The population of Basra could turn against British forces if quality of life does not improve, a UK military commander has warned.
Some locals are having to drink dirty water
Brigadier Graham Binns, commanding officer of the 7th Armoured Brigade, the
Desert Rats, spoke as doctors warned of a potential cholera outbreak in the southern Iraqi city.
As British engineers continued to struggle to restore water and basic services to the city's 1.2 million people, he said his biggest fear was failing to deliver improvements to
"There are people who do not wish a long-term coalition or Western presence
in Iraq, and they see it as an army of occupation," Brigadier Binns said.
"There is no evidence of them resorting to arms, but there is the
possibility, in the longer term, of the use of arms to persuade us to leave rather
quicker than we would wish.
FOUR AREAS OF URGENT IMPROVEMENT NEEDED
Source: Brigadier Graham Binns, 7th Armoured Brigade
"We are keen to enter the political process in order to reduce the military
presence," he said.
"They are expecting us to deliver. We have just come through the honeymoon period and are in the first flush
"We're not at the seven-year itch yet. People are still waving on the streets
and we haven't got to the point yet where people are ignoring us."
He identified four areas which need urgent improvement: electricity supply,
water, schools and the political structure.
Electricity remains at only 45% capacity, and people who had power before the
war now have it only two or three hours a day, said Brigadier Binns.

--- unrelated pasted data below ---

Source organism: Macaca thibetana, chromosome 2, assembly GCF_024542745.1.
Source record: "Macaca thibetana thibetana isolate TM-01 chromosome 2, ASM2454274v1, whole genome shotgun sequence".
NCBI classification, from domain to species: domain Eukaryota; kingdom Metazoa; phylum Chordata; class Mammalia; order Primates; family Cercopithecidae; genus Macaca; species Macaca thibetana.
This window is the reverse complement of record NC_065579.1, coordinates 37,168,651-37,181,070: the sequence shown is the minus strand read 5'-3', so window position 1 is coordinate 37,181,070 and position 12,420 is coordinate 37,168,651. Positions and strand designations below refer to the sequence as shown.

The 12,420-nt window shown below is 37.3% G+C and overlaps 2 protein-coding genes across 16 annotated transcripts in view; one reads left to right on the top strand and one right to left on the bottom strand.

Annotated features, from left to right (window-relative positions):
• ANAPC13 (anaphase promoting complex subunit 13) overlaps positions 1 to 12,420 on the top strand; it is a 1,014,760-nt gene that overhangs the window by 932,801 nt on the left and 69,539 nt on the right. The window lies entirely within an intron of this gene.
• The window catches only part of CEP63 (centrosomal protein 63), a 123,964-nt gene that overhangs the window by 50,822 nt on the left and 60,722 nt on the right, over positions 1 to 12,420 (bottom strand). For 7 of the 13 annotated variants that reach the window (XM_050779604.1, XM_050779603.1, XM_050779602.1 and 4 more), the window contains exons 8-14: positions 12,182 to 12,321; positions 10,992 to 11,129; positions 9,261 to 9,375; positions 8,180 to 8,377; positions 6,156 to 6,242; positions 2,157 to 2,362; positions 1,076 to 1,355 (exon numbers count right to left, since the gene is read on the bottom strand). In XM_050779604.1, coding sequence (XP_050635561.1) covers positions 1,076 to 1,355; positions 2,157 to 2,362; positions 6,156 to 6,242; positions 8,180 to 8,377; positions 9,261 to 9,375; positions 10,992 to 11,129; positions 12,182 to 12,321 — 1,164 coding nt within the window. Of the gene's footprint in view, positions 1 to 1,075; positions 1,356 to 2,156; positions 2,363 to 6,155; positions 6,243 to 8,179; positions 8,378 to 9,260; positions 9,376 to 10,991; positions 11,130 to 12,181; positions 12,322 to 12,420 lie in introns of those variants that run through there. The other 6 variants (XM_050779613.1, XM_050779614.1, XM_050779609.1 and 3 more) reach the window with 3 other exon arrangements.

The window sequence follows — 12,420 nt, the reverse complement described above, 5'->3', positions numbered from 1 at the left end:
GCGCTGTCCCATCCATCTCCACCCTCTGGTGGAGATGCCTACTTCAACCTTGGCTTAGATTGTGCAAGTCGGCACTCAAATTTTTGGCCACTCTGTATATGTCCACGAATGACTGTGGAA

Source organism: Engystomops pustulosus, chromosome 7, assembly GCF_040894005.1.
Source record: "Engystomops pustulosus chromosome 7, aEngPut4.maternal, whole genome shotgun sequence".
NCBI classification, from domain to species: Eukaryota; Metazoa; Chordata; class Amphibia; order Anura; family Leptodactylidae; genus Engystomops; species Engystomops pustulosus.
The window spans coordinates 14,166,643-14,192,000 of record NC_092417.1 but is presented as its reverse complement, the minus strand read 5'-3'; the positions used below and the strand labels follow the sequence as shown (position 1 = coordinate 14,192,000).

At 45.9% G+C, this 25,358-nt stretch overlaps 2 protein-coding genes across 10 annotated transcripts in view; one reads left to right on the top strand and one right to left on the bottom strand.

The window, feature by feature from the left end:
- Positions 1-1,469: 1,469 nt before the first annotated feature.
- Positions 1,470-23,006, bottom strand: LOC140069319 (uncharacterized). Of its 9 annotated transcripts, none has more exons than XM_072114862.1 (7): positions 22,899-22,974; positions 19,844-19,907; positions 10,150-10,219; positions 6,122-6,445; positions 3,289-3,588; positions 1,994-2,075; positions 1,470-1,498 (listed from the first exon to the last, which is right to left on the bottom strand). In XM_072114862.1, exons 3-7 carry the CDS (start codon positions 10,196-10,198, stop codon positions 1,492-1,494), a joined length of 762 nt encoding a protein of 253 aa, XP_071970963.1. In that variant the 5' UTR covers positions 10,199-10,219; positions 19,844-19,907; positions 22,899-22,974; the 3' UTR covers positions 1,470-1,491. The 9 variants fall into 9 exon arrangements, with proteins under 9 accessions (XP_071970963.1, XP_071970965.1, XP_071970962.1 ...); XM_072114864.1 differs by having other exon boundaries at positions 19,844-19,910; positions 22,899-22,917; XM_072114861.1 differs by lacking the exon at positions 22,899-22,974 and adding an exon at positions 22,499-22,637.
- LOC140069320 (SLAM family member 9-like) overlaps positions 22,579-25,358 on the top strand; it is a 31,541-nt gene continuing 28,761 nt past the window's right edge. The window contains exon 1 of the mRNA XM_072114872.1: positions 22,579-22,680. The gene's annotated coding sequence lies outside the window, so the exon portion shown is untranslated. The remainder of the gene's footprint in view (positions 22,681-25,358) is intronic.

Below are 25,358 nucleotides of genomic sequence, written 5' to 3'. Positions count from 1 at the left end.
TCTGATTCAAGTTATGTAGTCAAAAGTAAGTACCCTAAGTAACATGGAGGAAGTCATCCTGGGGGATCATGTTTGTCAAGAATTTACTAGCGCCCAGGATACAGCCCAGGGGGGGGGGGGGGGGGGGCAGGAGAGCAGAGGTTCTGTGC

The Red Cross said the water supply was still only about 60% to 70% operational, leaving tens of thousands without running water.
Huge amounts of water in tankers are being delivered by the military and aid agencies, but demand is far outstripping supply.
Red Cross spokesman Andres Kruesi said he thought sabotage - possibly by Baath loyalists - could be the reason for the slow return of normal services.
"Who would steal
elements of a transformer station in the core of the
infrastructure?" he told the news agency AFP.
Mr Kruesi added that Basra had been relatively unscathed by the bombing, and that the infrastucture remained "fairly intact".
"Looters caused more damage to the water and electricity
infrastructure than the bombing," he said.
Reporters have described crowds of hundreds in Basra having to fill containers of dirty water from broken pipes or straight from the murky Shatt Al-Arab waterway.
Brigadier Binns said the situation was improving and engineers were
working flat out on an "incredibly tricky system".
Rumblings of discontent do indeed appear to be coming from the Basra population.
In a small town north of Basra a local teacher told reporters: "Things are much worse
now than they ever were before, people don't have electricity or water.
"The English and the American forces and Saddam Hussein have joined together
in killing us. They are the same."
One Basra doctor said the medical infrastructure had been damaged to such an extent, one case of cholera could lead to an outbreak.
Dr Ahmed Abdul Hassan, of the Basra Teaching Hospital
surgical department, said his hospital, which has up to 150 doctors, was running out of medicine and the situation was worse than before the
Cholera is controllable with antibiotics but kills up to 80% of those infected
if not treated.
Dr Hassan and the rest of the hospital staff had not been paid for two
"If it doesn't happen soon people will quit their jobs," he said.
Colonel John Graham, Commander Medical of the 1st UK Division, warned that cholera was indeed becoming a "danger" in the city.
"The water supply is still very patchy and mid-April is the start of the
cholera season," he said.